We can oftentimes think that social media and the internet are doing enough to fulfill this area of our lives, and while it does help; there are ways to do more. Reading about things online can limit the depth of the information we have available, websites and blogs want you to come to their page and stay there. If they put too complex of information you are more likely to go back and look for a different website. When we read books, our options are more limited. The author has your attention and can give you the information in a way you will be able to understand. Learning information this way can help you foster new connections in your brain, create a deeper understanding, and sharpen up critical thinking skills.
This is not to say the internet is bad and we should only read books, but the combination of the two can help improve intellectual wellness. Improving intellectual wellness helps to build up our overall wellness, and this helps us be more resilient and better able to cope when stresses begin to pile up in life.
If how you’re nurturing your body, if how you’re parenting, or how you’re interacting with your hobbies, if something isn’t bringing you fulfillment, re-examine it. Figure out how you can interact with it better and learn more. We are worthy of the effort it takes to put into these areas and roles in our lives. Wanting more knowledge and learning shouldn’t be shameful, no one knows everything all the time, and have the ability to work in that discomfort helps us continue to grow and grows the love we have for ourselves. Sometimes we just have to give ourselves permission to not know everything.
When curiosity strikes, follow it.
Strive to be open to new experiences and ideas in all areas of your life
Expand your ability to create, develop, analyze, critique, concentrate, understand, evaluate, problem solve, predict, comprehend, etc.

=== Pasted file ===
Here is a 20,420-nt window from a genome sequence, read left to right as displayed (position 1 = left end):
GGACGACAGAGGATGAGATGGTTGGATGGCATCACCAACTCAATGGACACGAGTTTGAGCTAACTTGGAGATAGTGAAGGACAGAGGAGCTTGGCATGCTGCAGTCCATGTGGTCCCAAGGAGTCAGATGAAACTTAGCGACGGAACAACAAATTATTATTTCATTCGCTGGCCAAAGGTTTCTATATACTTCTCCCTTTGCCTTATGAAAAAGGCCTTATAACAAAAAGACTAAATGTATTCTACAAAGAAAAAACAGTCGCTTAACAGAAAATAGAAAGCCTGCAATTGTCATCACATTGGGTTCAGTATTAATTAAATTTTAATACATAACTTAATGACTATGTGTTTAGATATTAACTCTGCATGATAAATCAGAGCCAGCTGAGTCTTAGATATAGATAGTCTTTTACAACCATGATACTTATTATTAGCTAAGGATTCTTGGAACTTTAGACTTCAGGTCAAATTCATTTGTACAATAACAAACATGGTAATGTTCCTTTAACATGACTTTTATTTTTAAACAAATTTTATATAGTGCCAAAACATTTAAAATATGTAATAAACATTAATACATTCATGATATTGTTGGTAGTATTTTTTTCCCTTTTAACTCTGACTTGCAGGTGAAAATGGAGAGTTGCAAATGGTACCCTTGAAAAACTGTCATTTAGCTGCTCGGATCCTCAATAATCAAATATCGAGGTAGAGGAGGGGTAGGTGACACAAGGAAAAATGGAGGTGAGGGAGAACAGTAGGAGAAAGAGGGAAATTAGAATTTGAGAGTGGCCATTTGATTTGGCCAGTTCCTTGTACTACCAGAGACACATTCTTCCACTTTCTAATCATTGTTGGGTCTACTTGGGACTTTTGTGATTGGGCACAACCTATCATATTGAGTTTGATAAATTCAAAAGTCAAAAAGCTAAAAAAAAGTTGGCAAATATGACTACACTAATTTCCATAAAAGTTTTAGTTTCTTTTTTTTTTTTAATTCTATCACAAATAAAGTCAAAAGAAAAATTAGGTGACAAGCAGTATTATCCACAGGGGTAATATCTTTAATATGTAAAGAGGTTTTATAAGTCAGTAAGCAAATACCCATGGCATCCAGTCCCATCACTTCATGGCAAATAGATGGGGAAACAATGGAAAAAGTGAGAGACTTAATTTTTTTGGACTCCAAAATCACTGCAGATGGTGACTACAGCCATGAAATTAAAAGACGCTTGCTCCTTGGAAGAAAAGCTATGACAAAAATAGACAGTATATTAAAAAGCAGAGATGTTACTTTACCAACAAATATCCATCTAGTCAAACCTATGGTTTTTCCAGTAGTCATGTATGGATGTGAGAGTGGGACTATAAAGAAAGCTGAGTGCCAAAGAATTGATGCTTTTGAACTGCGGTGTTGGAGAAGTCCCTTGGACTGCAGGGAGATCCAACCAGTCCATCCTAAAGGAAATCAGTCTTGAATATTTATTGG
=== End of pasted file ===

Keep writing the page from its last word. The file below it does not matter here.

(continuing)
Feel competent in intellectual and academic activities by improving your skills in academics, studying, time management, stress management, note-taking, listening, and public speaking.
Develop a love for learning and philosophy for “life-long learning”
Tips for Intellectual Wellness:
Practice active listening. Podcasts are a great place to practice this. Paying Attention, withholding judgment, reflecting, clarifying, summarizing, and sharing are some of the many ways to be an active listener.
Pick up a hobby. Hobbies are great ways to increase your skillset.
Plan a trip. The best way to gain knowledge, as well as an appreciation for another culture, is to experience it yourself (having something to look forward to post-pandemic also helps wellness).
Express your creative side by exploring different avenues of creativity and artistic expressions.
Do something on zoom with friends. Host a non-serious debate night on zoom, everyone can make a PowerPoint; topics can include (i.e. who really did frame Roger Rabbit which of your friends has the best pet, who is which comfort food).
Remember, Jefferson Center’s Colorado Spirit team is here for you. Offering free and confidential support, we can help you with counseling tips and strategies to cope successfully and referrals to additional mental health resources. Call us if you need to talk at 720-731-4689.
If you or someone you know is in a crisis, please call 1-844-493-8255 or visit our 24/7 crisis walk-in center at 4643 Wadsworth Blvd, Wheat Ridge, CO 80033.